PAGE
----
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Les Nécessités Marchandes et l’Economie Politique (Commercial needs and the political economy)


  • Eric Thosun Mandrara

    () (labrii, ULCO)


Les nécessités ou « logiques des choses », dont il est ici question, ne sont perceptibles qu'en remontant aux problèmes fondamentaux de l'économie politique. L'on peut saisir, alors, d'un côté une théorie économique classique qui domine la représentation, et de l'autre la réalité régie par la finance et le productivisme. Sur la base de la monnaie fiduciaire, la création monétaire devient incontrôlable. Les entreprises rivalisent d'efforts et d'ingéniosités pour capter, ces flux monétaires, et la société toute entière est soumise au « travailler plus pour gagner plus » pour espérer atteindre la norme de consommation qui évolue constamment. The needs or the “logics of the things” are perceptible while going back to the fundamental problems of political economy. Thus, we can sketch on the one hand the classical economics which dominates the representation, and on the other hand the reality governed by finance and productivism. On the basis of fiduciary currency, monetary creation becomes uncontrolable. Enterprises provide efforts and develop clever means to capture, these monetary flows, and the whole society is subjected to “working more to gain more” to hope reaching the standard of consumption which moves constantly.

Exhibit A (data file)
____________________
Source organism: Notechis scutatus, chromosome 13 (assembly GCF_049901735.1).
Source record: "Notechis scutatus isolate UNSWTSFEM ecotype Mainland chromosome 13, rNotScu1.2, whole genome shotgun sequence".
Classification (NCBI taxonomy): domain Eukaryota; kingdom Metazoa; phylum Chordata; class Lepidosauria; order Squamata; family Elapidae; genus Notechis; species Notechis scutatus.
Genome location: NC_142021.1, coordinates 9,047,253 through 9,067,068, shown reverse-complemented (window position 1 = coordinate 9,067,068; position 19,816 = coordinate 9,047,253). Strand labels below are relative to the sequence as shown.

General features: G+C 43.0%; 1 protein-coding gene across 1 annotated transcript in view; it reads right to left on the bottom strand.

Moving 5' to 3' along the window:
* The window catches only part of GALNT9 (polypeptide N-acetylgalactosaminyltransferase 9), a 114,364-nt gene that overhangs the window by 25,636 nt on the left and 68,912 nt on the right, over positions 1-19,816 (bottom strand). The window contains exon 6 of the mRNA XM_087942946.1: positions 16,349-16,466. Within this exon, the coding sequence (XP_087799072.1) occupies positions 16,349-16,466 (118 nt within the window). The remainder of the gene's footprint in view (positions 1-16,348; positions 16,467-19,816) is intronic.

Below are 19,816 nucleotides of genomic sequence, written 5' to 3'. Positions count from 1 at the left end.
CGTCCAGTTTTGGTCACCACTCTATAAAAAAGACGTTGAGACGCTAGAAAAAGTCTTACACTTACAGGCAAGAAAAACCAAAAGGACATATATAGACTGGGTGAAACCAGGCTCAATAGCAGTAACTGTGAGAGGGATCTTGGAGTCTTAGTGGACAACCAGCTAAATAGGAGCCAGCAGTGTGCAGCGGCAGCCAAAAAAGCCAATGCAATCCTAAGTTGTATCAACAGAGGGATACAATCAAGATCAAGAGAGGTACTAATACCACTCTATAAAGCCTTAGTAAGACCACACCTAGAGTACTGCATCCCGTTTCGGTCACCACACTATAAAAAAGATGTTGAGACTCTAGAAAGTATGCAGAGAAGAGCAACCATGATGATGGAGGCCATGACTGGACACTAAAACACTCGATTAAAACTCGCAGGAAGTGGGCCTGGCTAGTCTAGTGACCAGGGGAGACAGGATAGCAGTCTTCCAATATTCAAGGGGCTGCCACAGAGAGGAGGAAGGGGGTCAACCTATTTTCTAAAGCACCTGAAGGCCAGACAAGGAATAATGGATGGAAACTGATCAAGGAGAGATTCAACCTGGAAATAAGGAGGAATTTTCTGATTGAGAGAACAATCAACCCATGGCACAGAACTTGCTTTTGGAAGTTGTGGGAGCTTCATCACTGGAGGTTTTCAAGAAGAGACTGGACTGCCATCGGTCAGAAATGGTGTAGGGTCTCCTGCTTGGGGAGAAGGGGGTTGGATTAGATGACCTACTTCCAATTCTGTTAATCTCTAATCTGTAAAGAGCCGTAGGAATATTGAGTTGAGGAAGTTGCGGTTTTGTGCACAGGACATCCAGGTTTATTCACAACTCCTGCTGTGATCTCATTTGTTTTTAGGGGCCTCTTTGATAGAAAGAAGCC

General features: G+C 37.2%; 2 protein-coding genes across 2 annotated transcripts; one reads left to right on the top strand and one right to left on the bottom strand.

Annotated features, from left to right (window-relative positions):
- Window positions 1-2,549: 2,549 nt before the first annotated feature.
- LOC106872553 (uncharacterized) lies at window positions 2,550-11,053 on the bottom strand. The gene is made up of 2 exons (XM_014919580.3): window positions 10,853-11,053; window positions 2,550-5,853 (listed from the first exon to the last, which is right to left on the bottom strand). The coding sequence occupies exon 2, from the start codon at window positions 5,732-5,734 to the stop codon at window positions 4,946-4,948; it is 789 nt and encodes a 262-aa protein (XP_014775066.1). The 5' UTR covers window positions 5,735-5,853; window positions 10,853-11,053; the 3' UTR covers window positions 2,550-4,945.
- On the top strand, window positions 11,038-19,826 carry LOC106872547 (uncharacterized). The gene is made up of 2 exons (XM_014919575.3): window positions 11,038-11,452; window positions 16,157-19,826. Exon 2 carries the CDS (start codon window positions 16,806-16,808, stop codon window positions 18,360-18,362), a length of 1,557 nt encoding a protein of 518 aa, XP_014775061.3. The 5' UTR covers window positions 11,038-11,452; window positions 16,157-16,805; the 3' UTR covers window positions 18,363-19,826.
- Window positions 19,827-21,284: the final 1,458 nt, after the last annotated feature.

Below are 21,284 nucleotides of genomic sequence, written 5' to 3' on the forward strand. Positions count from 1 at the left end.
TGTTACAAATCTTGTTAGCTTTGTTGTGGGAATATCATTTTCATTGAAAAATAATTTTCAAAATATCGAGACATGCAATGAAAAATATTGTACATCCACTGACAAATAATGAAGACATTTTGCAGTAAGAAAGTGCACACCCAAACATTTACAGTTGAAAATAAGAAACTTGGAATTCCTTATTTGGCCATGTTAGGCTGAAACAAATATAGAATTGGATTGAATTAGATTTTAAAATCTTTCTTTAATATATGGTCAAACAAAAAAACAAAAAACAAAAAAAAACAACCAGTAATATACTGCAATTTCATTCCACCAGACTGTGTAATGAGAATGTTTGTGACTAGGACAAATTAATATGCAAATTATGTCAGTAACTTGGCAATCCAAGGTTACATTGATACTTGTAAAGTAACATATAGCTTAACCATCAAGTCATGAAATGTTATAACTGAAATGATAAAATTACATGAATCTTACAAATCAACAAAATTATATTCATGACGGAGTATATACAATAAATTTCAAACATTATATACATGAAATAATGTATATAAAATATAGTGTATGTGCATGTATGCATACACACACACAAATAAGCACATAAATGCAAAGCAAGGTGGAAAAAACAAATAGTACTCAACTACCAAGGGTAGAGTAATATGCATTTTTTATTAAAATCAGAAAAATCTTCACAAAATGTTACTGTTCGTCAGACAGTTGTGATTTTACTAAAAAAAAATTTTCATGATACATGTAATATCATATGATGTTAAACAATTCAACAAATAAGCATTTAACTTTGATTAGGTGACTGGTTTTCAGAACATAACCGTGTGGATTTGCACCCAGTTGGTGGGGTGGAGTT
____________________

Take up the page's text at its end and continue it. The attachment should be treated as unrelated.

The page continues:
Suggested Citation

  • Eric Thosun Mandrara, 2008. "Les Nécessités Marchandes et l’Economie Politique (Commercial needs and the political economy)," Working Papers 185, Laboratoire de Recherche sur l'Industrie et l'Innovation. ULCO / Research Unit on Industry and Innovation.
  • Handle: RePEc:rii:riidoc:185

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    References listed on IDEAS

    1. Van Reenen, John, 1997. "Employment and Technological Innovation: Evidence from U.K. Manufacturing Firms," Journal of Labor Economics, University of Chicago Press, vol. 15(2), pages 255-284, April.
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    3. Harrison, Rupert & Jaumandreu, Jordi & Mairesse, Jacques & Peters, Bettina, 2014. "Does innovation stimulate employment? A firm-level analysis using comparable micro-data from four European countries," International Journal of Industrial Organization, Elsevier, vol. 35(C), pages 29-43.
    4. Peters, Bettina, 2004. "Employment Effects of Different Innovation Activities: Microeconometric Evidence," ZEW Discussion Papers 04-73, ZEW - Zentrum für Europäische Wirtschaftsforschung / Center for European Economic Research.
    5. Katsoulacos, Y., 1984. "Product innovation and employment," European Economic Review, Elsevier, vol. 26(1-2), pages 83-108.
    6. Neary, J Peter, 1981. "On the Short-Run Effects of Technological Progress," Oxford Economic Papers, Oxford University Press, vol. 33(2), pages 224-233, July.
    7. repec:sae:niesru:v:111:y::i:1:p:62-85 is not listed on IDEAS
    8. R. Layard & S. Nickell, 1985. "The Causes of British Unemployment," National Institute Economic Review, National Institute of Economic and Social Research, vol. 111(1), pages 62-85, February.
    9. Nickell, S. & Komg, P., 1989. "Technical Progress And Jobs," Papers 366, London School of Economics - Centre for Labour Economics.
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    More about this item


    Commercial needs; political economy; classical economy; productivisim;

    JEL classification:

    • Z19 - Other Special Topics - - Cultural Economics - - - Other
    • B12 - Schools of Economic Thought and Methodology - - History of Economic Thought through 1925 - - - Classical (includes Adam Smith)

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